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Recognizing and Modelling Regional Varieties of Swedish
KTH, School of Computer Science and Communication (CSC), Speech, Music and Hearing, TMH, Speech Communication and Technology.ORCID iD: 0000-0003-1399-6604
Lunds universitet.
KTH, School of Computer Science and Communication (CSC), Speech, Music and Hearing, TMH, Speech Communication and Technology.
KTH, School of Computer Science and Communication (CSC), Speech, Music and Hearing, TMH, Speech Communication and Technology.
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2008 (English)In: INTERSPEECH 2008: 9TH ANNUAL CONFERENCE OF THE INTERNATIONAL SPEECH COMMUNICATION ASSOCIATION 2008, 2008, 512-515 p.Conference paper, Published paper (Refereed)
Abstract [en]

Our recent work within the research project SIMULEKT (Simulating Intonational Varieties of Swedish) includes two approaches. The first involves a pilot perception test, used for detecting tendencies in human clustering of Swedish dialects. 30 Swedish listeners were asked to identify the geographical origin of Swedish native speakers by clicking on a map of Sweden. Results indicate for example that listeners from the south of Sweden are better at recognizing some major Swedish dialects than listeners from the central part of Sweden, which includes the capital area. The second approach concerns a method for modelling intonation using the newly developed SWING (Swedish INtonation Generator) tool, where annotated speech samples are resynthesized with rule based intonation and audiovisually analysed with regards to the major intonational varieties of Swedish. We consider both approaches important in our aim to test and further develop the Swedish prosody model.

Place, publisher, year, edition, pages
2008. 512-515 p.
Keyword [en]
perception (of Swedish) dialects, prosody modelling, analysis tool, resynthesis
National Category
General Language Studies and Linguistics Computer and Information Science
Identifiers
URN: urn:nbn:se:kth:diva-24333ISI: 000277026100135Scopus ID: 2-s2.0-84867224229ISBN: 978-1-61567-378-0 (print)OAI: oai:DiVA.org:kth-24333DiVA: diva2:346590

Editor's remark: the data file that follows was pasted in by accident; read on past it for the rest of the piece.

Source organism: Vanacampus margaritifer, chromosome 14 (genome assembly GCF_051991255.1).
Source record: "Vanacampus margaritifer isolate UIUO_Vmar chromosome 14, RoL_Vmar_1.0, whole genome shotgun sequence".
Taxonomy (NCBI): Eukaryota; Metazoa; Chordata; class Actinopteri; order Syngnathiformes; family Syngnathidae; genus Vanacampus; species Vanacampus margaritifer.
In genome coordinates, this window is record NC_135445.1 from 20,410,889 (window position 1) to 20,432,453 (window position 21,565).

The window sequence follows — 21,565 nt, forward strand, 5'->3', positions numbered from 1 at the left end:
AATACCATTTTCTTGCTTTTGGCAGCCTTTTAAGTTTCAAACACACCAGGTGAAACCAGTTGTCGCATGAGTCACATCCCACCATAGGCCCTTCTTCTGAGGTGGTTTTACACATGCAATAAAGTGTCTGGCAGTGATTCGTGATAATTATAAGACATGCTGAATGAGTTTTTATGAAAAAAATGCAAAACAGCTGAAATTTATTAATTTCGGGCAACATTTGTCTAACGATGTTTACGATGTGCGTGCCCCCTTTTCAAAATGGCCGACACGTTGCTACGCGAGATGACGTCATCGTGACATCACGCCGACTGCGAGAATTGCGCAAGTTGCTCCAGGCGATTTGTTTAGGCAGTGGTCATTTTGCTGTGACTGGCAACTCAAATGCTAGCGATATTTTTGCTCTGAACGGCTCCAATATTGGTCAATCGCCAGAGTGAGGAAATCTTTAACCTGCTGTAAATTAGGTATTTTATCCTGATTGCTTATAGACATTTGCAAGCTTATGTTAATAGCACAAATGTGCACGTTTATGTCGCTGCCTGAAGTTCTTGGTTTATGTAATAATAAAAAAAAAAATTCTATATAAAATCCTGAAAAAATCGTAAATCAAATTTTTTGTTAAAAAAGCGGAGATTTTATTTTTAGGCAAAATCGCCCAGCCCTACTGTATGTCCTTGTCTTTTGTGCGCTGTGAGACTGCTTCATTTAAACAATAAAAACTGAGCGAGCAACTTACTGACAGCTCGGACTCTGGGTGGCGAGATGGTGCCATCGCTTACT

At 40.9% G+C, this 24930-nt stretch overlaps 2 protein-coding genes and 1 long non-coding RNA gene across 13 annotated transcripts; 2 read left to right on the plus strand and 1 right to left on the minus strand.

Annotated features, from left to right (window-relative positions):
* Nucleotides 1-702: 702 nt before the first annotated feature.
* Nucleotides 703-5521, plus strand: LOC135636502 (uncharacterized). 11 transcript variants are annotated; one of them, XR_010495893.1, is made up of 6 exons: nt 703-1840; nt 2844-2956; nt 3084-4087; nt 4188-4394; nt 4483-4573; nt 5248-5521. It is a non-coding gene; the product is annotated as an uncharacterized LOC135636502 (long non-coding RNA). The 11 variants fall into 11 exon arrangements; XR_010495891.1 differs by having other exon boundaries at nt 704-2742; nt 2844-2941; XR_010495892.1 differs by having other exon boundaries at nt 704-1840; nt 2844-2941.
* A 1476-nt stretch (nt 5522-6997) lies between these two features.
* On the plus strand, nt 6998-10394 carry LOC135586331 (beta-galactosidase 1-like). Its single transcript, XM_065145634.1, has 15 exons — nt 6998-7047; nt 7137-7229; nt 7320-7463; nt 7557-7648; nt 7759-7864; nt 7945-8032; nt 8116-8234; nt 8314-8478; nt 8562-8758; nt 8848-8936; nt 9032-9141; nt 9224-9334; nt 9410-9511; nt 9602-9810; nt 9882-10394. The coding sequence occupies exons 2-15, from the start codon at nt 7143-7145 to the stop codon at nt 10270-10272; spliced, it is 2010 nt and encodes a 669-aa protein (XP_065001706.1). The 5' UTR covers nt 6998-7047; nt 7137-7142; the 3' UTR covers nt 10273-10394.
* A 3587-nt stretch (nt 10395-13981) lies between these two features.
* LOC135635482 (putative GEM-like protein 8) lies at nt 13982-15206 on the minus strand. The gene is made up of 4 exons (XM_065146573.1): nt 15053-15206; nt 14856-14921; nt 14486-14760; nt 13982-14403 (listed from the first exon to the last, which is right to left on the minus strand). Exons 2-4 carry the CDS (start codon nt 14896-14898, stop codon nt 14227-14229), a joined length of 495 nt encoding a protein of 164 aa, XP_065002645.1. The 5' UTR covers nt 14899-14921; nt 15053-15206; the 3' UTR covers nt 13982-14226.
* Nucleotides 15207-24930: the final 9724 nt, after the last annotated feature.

Conference
9th Annual Conference of the International-Speech-Communication-Association (INTERSPEECH 2008), Brisbane, AUSTRALIA, SEP 22-26, 2008
Note
QC 20100923Available from: 2010-09-01 Created: 2010-09-01 Last updated: 2011-02-23Bibliographically approved
In thesis
1. Alternative Measures of Phonation: Collision Threshold Pressure and Electroglottographic Spectral Tilt: Extra: Perception of Swedish Accents
Open this publication in new window or tab >>Alternative Measures of Phonation: Collision Threshold Pressure and Electroglottographic Spectral Tilt: Extra: Perception of Swedish Accents
2010 (English)Licentiate thesis, comprehensive summary (Other academic)
Abstract [en]

The collision threshold pressure (CTP), i.e. the smallest amount of subglottal pressure needed for vocal fold collision, has been explored as a possible complement or alternative to the now commonly used phonation threshold pressure (PTP), i.e. the smallest amount of subglottal pressure needed to initiate and sustain vocal fold oscillation. In addition, the effects of vocal warm-up (Paper 1) and vocal loading (Paper 2) on the CTP and the PTP have been investigated. Results confirm previous findings that PTP increases with an increase in fundamental frequency (F0) of phonation and this is true also for CTP, which on average is about 4 cm H2O higher than the PTP. Statistically significant increases of the CTP and PTP after vocal loading were confirmed and after the vocal warm-up, the threshold pressures were generally lowered although these results were significant only for the females. The vocal loading effect was minor for the two singer subjects who participated in the experiment of Paper 2.

In Paper 3, the now commonly used audio spectral tilt (AST) is measured on the vowels of a large database (5277 sentences) containing speech of one male Swedish actor. Moreover, the new measure electroglottographic spectral tilt (EST) is calculated from the derivatives of the electroglottographic signals (DEGG) of the same database. Both AST and EST were checked for vowel dependency and the results show that while AST is vowel dependent, EST is not.

Paper 4 reports the findings from a perception experiment on Swedish accents performed on 47 Swedish native speakers from the three main parts of Sweden. Speech consisting of one sentence chosen for its prosodically interesting properties and spoken by 72 speakers was played in headphones. The subjects would then try to locate the origin of every speaker on a map of Sweden. Results showed for example that the accents of the capital of Sweden (Stockholm), Gotland and southern Sweden were the ones placed correctly to the highest degree.

Place, publisher, year, edition, pages
Stockholm: KTH, 2010. 46 p.
Series
Trita-CSC-A, ISSN 1653-5723 ; 2010:11
National Category
Fluid Mechanics and Acoustics
Identifiers
urn:nbn:se:kth:diva-24335 (URN)978-91-7415-712-3 (ISBN)
Presentation
2010-09-20, Fantum, Lindstedtsvägen 24, Stockholm, 15:15 (Swedish)
Opponent
Supervisors
Note
QC 20100915Available from: 2010-09-15 Created: 2010-09-01 Last updated: 2010-09-23Bibliographically approved

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Beskow, Jonas

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